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Origin, composition and quantity of solid MSW and sludge type waste

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An evil has to be attacked at its roots. For the waste and sludge problem, this means that it is necessary to compile an inventory of the types and the quantities of waste available for treatment. Waste can be categorised as follows:

1. Municipal solid waste (MSW)

– household waste, the content of the residential rubbish bag, meal leftovers, kitchen scraps, paper, packaging, ashes and other heating residues, small items that have become superfluous and textiles

– Bulky refuse or other waste that cannot be placed into a rubbish bag due to its size and unwieldiness. This may be packaging items, that have ceased to be useful or textiles

– Bulky refuse or large redundant items, for instance furniture, mattresses, electrical appliances, refrigerators and dish washing machines

– Garden waste, prunings, lawn clippings, branches and leaves

2. Street sweepings and waste from street markets

– The erosion and deterioration of street surfaces along with vehicular tyre rubber

– leaves and branches falling from trees lining the streets

– refuse from street markets

– grit from the winter service

–  paper and tobacco residue, animal faeces, dust

3. Sludge from municipal wastewater treatment plants

4. Solid and sludge-type industrial and commercial waste

4.1 General industrial and commercial waste, similar to municipal waste, comprising refuse from canteens and offices, packaging containing no, or negligible amounts of toxic chemicals and refuse resulting from heating and cleaning of office spaces.

4.2 Branch-specific industrial and commercial refuse, comprising all:

– solid, sludge type and liquid waste generated by industry and commerce when making final products from raw materials (provided the waste cannot be seweraged and it is of no financial value to the company)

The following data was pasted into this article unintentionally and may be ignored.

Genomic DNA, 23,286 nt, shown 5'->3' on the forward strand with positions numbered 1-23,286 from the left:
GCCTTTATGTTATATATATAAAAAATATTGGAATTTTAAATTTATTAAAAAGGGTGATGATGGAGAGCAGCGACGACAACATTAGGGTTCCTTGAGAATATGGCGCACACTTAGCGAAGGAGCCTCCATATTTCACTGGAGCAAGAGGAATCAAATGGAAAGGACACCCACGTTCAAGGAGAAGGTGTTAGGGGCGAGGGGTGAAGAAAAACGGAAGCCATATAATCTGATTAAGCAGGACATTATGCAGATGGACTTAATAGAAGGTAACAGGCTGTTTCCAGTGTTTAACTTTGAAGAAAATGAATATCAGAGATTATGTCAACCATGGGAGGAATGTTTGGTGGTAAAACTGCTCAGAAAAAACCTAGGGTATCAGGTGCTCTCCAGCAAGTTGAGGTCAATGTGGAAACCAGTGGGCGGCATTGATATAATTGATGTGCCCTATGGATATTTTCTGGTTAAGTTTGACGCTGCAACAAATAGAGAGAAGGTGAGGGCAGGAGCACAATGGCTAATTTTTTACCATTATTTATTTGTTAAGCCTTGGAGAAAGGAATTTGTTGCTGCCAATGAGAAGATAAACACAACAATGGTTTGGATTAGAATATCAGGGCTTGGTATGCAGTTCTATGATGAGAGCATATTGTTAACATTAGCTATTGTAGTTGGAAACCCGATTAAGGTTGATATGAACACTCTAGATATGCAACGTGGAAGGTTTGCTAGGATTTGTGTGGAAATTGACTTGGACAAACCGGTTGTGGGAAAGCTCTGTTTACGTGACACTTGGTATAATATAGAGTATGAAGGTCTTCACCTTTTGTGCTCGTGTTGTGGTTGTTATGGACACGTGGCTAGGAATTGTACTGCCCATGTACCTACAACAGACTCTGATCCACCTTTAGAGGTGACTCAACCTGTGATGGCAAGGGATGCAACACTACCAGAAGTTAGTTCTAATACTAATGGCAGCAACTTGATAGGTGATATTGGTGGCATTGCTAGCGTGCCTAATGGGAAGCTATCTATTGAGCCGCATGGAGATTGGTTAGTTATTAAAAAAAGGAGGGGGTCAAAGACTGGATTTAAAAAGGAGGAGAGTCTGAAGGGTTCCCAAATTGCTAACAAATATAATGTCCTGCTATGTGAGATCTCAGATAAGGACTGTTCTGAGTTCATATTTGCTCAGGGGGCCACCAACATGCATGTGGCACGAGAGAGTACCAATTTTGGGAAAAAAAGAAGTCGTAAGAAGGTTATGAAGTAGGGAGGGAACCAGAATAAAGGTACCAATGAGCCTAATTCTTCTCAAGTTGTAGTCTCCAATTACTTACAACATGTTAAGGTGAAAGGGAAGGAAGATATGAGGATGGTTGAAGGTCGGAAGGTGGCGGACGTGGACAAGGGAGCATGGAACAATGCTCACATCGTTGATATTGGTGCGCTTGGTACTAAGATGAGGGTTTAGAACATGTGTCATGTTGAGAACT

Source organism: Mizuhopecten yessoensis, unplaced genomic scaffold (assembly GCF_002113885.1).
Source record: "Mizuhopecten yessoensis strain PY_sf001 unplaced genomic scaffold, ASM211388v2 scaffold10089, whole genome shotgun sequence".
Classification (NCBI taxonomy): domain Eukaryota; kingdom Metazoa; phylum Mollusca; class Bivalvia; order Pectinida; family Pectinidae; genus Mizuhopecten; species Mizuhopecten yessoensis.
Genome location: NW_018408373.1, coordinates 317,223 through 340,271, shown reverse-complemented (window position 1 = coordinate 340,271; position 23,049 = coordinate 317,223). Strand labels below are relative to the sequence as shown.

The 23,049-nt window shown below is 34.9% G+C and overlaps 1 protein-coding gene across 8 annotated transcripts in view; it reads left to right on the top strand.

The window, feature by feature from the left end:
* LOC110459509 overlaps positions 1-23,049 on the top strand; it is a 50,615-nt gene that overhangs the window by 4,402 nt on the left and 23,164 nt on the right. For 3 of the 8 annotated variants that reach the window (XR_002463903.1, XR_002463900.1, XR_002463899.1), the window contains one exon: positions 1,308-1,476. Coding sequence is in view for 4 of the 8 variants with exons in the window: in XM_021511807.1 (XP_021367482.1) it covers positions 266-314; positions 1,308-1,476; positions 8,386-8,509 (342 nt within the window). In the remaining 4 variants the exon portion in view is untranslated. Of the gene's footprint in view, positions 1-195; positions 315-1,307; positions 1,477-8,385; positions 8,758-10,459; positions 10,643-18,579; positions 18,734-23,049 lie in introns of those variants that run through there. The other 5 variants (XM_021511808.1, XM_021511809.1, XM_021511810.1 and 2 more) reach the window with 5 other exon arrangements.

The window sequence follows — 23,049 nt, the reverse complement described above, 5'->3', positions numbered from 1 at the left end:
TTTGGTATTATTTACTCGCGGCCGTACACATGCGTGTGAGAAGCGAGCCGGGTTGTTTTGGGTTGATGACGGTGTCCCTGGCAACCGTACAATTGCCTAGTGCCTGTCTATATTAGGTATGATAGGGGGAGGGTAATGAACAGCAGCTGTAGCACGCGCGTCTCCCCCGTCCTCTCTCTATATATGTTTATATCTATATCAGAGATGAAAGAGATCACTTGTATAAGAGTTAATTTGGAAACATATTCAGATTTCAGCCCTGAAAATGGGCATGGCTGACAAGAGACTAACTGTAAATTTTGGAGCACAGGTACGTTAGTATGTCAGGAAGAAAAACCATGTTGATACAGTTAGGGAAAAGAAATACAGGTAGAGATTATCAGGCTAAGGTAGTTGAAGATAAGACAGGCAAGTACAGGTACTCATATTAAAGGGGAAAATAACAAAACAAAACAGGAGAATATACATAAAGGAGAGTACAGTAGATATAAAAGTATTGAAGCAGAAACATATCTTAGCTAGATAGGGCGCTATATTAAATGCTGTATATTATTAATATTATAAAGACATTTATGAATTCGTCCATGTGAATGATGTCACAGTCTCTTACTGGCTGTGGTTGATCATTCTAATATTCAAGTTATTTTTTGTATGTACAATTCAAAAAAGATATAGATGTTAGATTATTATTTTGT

– polluted raw materials

– products that do not meet quality standards

– rejected batches with or without chemical components

– sludge type residue from industrial sewerage (from neutralisation, decontamination and precipitation plants)

– waste from cleaning freight cars, trucks, container ships and manufacturing sites

5. Oil refuse

– discarded oil with negligible water content from garages and manufacturing sites

– oil emulsions from production and commercial sites

– creamed oil from mineral oil separators

– oil slick retrieved when periodically cleaning oil tanks

– earth saturated in oil from accidents involving tanks and oil transporters

6. Animal refuse

– cadavers and perishable meat

– refuse from butchers and abattoirs, for example hair, bristles, claws, bones, meat, intestines, contents of rumen

7. Hospital refuse

– bandages and plasters

– refuse from patients’ homes

– operating and delivery rooms, along with wastes from medical and veterinary practitioners’ surgeries

8. Old tyres

9. Building rubble and materials dug out from building sites

10. Car wrecks

11. Radioactive refuse from industry and medicine

All of the above types of refuse belong to three main categories:

a. Municipal solid waste including residential waste (1), street sweepings and market refuse (2), commercial refuse (4.1) and combustible part from building industry residues (9).

b. Hazardous waste comprising branch specific industrial and commercial waste (4.2), discarded oil (5), animal (6) and hospital (7) refuse, old tyres (8), car wrecks (10) and radioactive waste (11)

c. Sludge from municipal wastewater treatment plants (3)

The origin and composition of refuse largely determines how to treat and dispose of that waste. It is important to define the properties of waste in relation to the environment. Properties should be selected according to those which can be used to assess how much a substance endangers the environment.

Document Type: Research Article


Publication date: January 1, 2008

More about this publication?
  • Waste Management
    Ever since abandoning the nomadic lifestyle, mankind has been fighting with the disposal problems caused by everyday life's wastes. This book presents the history of this dilemma and the technical solutions available on the market today. The first part provides an overview of the history of mankind and its waste. The tendencies in Europe and the current legislations for Switzerland and Europe are explained. A look beyond the borders of Europe to other continents shows that there the local residents are presently fighting with the same problems as Europe did at the beginning of the 20th century. The second part deals more closely with waste definition, the technical possibilities to recycle waste and the processes to treat non-recyclable waste so that it can be safely brought back into the environment. The book discusses municipal and industrial wastes, hazardous wastes, sewage sludges, landfill and contaminated site problems or biogenic wastes.
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